Mexican economy stable amid global uncertainty: finance minister

01 Apr 2020

economy and finance Despite ongoing global uncertainty, the Mexican economy is fortified with four lines of defense which can shield it from turmoil such as the spread of the coronavirus pandemic. 

Earlier last month, Finance Minister Arturo Herrera stated that the four lines of defense: public finance policies, strong credit lines, solid stabilization funds and oil price hedging; can safeguard the economy from events such as a slowdown in global oil prices, a depreciating peso and the implications of Covid-19. 

Speaking at a press conference on March 17, the finance minister said that the four lines of defense are all designed to cushion the economy rom uncertainty and instability. 

Since 1995, the Finance Ministry “has tried to build public finances [within] a framework of extraordinary caution,” he said. “In other words … leave the economy protected in the face of very bad scenarios.”

First and foremost, Herrera noted that 78% of Mexico’s public debt is in pesos and that 81% of the owed amount is amendable according to fixed interest rates. He also added that 100% of Mexico’s external debt is subject to fixed interest rates, while the majority of the debt is repayable over the long-term.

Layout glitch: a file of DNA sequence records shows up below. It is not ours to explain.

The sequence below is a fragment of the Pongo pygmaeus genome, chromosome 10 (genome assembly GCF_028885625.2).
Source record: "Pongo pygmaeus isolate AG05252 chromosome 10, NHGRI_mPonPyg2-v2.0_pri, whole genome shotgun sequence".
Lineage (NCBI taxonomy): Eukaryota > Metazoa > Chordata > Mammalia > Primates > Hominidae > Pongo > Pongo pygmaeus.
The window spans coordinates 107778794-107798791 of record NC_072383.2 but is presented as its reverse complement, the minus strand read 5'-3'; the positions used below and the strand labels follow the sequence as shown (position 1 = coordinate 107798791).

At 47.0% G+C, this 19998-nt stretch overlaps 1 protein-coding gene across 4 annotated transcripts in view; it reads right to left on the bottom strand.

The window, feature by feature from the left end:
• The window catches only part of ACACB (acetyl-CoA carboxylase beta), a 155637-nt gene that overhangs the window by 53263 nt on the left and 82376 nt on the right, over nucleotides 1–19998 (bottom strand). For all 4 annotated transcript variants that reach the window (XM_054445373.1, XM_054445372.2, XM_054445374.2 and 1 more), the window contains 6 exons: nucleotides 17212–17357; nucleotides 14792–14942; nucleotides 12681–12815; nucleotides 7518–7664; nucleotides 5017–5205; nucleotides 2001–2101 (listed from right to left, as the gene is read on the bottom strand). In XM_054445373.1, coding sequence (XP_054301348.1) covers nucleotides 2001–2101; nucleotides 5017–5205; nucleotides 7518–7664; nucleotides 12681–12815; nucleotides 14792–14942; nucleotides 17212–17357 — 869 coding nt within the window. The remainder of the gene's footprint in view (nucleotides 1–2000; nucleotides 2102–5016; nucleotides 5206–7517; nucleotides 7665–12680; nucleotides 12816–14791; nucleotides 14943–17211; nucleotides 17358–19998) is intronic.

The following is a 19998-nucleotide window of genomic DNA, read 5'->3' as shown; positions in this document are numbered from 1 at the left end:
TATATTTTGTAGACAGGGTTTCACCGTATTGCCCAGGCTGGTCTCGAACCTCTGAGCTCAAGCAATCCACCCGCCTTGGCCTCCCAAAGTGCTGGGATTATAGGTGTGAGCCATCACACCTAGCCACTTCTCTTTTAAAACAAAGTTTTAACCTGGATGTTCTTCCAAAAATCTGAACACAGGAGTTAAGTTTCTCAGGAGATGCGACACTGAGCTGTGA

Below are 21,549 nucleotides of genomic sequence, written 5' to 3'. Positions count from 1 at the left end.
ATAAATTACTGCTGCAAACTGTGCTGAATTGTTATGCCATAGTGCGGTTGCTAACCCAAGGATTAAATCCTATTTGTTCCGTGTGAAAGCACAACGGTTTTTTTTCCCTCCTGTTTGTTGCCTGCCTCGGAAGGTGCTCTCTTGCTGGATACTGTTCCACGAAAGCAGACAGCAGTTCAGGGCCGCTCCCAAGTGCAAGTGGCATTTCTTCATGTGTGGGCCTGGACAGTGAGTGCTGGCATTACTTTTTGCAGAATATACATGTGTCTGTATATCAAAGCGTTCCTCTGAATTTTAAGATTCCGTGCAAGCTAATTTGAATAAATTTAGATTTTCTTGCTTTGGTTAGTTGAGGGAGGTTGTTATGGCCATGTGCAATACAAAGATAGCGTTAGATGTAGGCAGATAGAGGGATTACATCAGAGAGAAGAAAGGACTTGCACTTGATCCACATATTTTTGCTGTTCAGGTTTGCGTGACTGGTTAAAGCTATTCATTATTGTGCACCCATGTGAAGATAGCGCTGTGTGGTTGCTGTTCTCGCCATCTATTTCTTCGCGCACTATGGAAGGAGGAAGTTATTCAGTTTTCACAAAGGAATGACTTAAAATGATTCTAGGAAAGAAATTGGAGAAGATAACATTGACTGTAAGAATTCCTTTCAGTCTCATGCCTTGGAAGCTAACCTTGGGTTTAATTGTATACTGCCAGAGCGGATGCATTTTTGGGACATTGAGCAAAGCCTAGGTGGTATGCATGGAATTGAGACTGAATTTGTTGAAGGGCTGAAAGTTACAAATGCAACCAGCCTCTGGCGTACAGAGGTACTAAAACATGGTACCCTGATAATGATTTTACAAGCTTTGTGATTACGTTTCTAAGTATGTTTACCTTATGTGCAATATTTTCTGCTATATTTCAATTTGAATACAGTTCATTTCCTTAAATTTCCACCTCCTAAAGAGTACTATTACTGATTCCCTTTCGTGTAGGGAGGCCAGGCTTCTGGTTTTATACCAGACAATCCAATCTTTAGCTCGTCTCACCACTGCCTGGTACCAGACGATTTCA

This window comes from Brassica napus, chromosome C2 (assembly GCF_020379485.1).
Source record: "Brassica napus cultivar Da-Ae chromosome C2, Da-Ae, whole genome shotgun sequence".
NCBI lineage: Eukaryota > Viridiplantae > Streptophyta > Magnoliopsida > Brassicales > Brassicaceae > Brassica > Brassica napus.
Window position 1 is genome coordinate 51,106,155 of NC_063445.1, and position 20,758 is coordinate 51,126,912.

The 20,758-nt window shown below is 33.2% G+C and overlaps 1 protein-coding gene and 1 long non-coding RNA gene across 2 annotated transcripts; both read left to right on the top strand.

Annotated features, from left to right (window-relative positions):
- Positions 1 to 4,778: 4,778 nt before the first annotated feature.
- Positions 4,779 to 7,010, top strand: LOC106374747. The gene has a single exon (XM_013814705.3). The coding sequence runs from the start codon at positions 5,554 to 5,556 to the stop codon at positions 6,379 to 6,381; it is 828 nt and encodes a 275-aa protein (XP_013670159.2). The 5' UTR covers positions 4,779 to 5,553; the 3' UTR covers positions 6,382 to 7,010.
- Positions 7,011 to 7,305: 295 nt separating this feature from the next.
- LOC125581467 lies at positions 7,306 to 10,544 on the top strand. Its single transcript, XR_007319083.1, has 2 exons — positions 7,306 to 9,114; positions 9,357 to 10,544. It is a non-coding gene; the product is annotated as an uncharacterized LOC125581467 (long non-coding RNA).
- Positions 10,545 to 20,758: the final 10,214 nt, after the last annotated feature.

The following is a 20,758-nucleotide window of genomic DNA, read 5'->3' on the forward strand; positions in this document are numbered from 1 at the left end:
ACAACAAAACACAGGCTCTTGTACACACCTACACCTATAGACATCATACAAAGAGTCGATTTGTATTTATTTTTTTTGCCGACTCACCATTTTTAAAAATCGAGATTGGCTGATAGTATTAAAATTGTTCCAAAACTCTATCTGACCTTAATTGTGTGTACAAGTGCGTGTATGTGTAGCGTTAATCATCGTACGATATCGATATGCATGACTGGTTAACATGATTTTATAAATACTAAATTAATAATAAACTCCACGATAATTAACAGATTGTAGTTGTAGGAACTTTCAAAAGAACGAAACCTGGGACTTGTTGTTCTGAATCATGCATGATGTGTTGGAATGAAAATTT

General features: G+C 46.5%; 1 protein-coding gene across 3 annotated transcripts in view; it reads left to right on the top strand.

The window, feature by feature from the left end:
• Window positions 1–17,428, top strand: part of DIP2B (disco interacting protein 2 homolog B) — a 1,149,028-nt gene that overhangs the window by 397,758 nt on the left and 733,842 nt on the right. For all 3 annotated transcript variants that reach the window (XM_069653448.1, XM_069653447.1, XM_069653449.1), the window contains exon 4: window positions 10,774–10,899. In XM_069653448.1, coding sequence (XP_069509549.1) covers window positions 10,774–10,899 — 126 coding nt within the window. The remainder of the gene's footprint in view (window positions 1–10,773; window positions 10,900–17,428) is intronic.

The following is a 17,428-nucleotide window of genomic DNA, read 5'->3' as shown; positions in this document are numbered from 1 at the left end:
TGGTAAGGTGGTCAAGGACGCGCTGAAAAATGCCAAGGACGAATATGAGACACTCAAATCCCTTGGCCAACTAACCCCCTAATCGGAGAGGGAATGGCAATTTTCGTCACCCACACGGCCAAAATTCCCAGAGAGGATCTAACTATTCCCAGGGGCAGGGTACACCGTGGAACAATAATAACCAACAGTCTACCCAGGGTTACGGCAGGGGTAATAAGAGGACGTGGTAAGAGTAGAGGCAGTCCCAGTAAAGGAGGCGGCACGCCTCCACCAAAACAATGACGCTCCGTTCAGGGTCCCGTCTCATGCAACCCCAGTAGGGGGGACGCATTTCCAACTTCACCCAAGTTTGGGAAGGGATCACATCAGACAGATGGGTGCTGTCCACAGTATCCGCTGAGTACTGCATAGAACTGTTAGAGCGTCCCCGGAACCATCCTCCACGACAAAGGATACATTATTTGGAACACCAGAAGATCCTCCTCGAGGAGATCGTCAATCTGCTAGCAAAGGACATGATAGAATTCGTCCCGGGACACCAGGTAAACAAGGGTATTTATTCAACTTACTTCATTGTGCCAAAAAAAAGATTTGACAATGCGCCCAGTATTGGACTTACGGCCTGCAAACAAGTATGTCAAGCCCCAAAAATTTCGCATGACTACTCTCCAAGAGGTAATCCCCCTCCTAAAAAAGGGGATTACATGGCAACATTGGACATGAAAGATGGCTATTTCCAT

Secondly, the minister also said that Mexico has “extremely strong” lines of credit which enable it to “confront any storm”, elaborating that if necessary, the government had access to up to US$61 billion from the International Monetary Fund (IMF) and $9 billion from the United States Treasury. 

Thirdly, Herrera also highlighted the government’s healthy stabilization funds – which are systems established to shield the 
economy from fluctuations in commodity prices or other adverse events. One fund currently has 158 billion pesos ($7.4 billion), while the other has 60 billion pesos, the minister pointed out. 

“The fourth line of defense has to do with the hedging of oil income,” he added.

In January, the Mexican government said that the Finance Ministry had secured a $49-per-barrel price for oil, totaling to $1.37 billion. In the same month, Pemex CEO Octavio Romero also said that the state oil company has already developed a “small portion” of its 2020 hedge, although he did not disclose details on the price it had secured or the number of barrels of oil t which it would be applicable.